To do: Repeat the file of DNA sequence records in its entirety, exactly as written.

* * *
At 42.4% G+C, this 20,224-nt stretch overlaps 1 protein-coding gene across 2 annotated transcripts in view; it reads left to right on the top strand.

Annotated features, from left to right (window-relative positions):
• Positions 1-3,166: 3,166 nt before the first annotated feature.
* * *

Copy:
At 42.4% G+C, this 20,224-nt stretch overlaps 1 protein-coding gene across 2 annotated transcripts in view; it reads left to right on the top strand.

Annotated features, from left to right (window-relative positions):
• Positions 1-3,166: 3,166 nt before the first annotated feature.